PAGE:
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This article is the author's final published version in Cancer Discovery, Volume 13, Issue 12, December 12 2023, Pg. 2584 - 2609.

The published version is available at Copyright ©2023 The Authors; Published by the American Association for Cancer Research.


Signaling rewiring allows tumors to survive therapy. Here we show that the decrease of the master regulator microphthalmia transcription factor (MITF) in lethal prostate cancer unleashes eukaryotic initiation factor 3B (eIF3B)-dependent translation reprogramming of key mRNAs conferring resistance to androgen deprivation therapy (ADT) and promoting immune evasion. Mechanistically, MITF represses through direct promoter binding eIF3B, which in turn regulates the translation of specific mRNAs. Genome-wide eIF3B enhanced cross-linking immunoprecipitation sequencing (eCLIP-seq) showed specialized binding to a UC-rich motif present in subsets of 5' untranslated regions. Indeed, translation of the androgen receptor and major histocompatibility complex I (MHC-I) through this motif is sensitive to eIF3B amount. Notably, pharmacologic targeting of eIF3B-dependent translation in preclinical models sensitizes prostate cancer to ADT and anti-PD-1 therapy. These findings uncover a hidden connection between transcriptional and translational rewiring promoting therapy-refractory lethal prostate cancer and provide a druggable mechanism that may transcend into effective combined therapeutic strategies.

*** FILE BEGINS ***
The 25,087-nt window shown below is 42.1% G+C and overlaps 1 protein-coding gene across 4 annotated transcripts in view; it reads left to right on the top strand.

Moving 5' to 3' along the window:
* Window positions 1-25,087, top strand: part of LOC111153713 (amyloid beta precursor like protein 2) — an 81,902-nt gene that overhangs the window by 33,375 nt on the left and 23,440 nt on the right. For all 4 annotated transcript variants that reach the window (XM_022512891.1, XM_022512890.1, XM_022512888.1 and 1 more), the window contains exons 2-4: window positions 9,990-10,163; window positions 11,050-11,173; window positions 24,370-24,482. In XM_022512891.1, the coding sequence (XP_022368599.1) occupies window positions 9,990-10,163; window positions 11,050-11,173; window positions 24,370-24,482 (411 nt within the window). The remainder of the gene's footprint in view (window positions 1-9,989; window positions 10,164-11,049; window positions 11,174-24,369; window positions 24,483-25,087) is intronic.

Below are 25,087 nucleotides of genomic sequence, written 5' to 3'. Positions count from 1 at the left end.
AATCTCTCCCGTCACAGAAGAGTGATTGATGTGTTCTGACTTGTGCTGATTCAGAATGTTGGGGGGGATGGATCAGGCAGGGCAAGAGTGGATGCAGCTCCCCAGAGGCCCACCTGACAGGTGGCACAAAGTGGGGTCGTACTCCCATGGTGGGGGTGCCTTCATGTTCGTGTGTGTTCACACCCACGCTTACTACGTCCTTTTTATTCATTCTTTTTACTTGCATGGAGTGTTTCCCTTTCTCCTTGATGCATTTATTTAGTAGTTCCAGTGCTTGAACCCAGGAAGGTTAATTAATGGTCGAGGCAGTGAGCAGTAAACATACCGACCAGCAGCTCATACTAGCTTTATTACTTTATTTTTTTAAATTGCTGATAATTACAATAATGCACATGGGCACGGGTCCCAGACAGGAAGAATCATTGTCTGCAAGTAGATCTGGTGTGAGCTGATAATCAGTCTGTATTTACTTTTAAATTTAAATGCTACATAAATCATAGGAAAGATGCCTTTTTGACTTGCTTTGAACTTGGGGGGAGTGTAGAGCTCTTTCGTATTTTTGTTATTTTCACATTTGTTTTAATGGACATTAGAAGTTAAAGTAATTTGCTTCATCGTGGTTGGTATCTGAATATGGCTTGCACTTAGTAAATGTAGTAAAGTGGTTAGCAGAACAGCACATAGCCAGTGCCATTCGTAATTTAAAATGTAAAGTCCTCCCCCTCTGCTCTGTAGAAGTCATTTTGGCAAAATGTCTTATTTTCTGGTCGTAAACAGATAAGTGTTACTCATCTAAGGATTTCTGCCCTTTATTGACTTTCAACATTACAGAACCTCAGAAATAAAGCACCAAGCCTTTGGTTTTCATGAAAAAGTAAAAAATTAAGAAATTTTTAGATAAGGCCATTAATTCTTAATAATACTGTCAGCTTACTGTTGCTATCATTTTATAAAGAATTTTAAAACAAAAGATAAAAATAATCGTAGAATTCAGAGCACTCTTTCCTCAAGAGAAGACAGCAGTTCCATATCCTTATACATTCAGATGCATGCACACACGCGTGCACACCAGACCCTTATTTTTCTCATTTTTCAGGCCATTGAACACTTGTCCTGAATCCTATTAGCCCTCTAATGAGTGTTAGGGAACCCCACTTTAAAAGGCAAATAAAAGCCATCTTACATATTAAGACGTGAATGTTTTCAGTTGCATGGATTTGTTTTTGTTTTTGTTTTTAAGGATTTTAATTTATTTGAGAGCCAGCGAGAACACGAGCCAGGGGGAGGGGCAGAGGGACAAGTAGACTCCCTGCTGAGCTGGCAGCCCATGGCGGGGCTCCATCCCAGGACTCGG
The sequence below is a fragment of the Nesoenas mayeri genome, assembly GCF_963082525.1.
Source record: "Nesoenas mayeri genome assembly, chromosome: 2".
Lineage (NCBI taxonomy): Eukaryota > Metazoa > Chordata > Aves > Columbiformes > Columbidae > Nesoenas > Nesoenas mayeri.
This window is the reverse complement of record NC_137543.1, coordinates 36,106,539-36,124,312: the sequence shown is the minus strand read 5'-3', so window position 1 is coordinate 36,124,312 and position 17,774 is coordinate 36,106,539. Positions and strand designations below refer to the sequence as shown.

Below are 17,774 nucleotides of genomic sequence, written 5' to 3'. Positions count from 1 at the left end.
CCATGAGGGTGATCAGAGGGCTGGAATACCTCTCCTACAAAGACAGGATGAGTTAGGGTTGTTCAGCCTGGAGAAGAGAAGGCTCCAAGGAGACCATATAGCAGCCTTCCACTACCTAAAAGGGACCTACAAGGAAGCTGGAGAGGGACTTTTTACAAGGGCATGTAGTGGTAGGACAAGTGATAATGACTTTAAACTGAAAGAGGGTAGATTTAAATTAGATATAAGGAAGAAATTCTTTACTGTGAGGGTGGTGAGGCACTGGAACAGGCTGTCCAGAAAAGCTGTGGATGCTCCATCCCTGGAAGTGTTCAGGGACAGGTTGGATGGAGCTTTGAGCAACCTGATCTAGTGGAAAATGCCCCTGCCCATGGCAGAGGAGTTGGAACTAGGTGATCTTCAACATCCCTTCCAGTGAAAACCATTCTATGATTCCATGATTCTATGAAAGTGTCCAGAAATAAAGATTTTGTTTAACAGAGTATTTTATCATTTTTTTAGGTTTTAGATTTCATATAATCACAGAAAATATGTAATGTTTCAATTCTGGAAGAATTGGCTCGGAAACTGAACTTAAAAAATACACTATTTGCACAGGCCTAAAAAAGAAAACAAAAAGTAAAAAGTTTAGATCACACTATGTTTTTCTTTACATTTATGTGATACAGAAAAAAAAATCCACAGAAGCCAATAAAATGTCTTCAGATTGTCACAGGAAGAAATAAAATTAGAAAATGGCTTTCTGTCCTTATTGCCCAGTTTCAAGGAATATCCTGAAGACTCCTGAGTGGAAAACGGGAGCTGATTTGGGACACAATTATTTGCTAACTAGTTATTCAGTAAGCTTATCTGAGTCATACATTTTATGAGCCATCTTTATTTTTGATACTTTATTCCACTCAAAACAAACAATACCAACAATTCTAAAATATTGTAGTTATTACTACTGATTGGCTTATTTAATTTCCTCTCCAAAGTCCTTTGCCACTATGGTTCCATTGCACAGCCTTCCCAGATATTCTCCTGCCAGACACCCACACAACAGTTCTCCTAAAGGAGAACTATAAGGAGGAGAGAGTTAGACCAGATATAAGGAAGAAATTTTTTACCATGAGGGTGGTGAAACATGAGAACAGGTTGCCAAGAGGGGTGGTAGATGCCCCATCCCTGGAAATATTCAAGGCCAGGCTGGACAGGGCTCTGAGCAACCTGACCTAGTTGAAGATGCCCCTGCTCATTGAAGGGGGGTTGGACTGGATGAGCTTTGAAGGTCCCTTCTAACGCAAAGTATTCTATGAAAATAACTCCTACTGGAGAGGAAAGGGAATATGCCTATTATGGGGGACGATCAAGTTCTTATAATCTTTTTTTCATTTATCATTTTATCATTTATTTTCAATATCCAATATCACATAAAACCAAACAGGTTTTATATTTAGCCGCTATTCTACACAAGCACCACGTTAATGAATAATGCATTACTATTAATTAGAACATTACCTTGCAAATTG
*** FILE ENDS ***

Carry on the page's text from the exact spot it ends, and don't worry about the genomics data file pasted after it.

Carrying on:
SIGNIFICANCE: Our study shows that specialized eIF3B-dependent translation of specific mRNAs released upon downregulation of the master transcription factor MITF confers castration resistance and immune evasion in lethal prostate cancer. Pharmacologic targeting of this mechanism delays castration resistance and increases immune-checkpoint efficacy. This article is featured in Selected Articles from This Issue, p. 2489.

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Creative Commons License
This work is licensed under a Creative Commons Attribution-Noncommercial-No Derivative Works 4.0 License.

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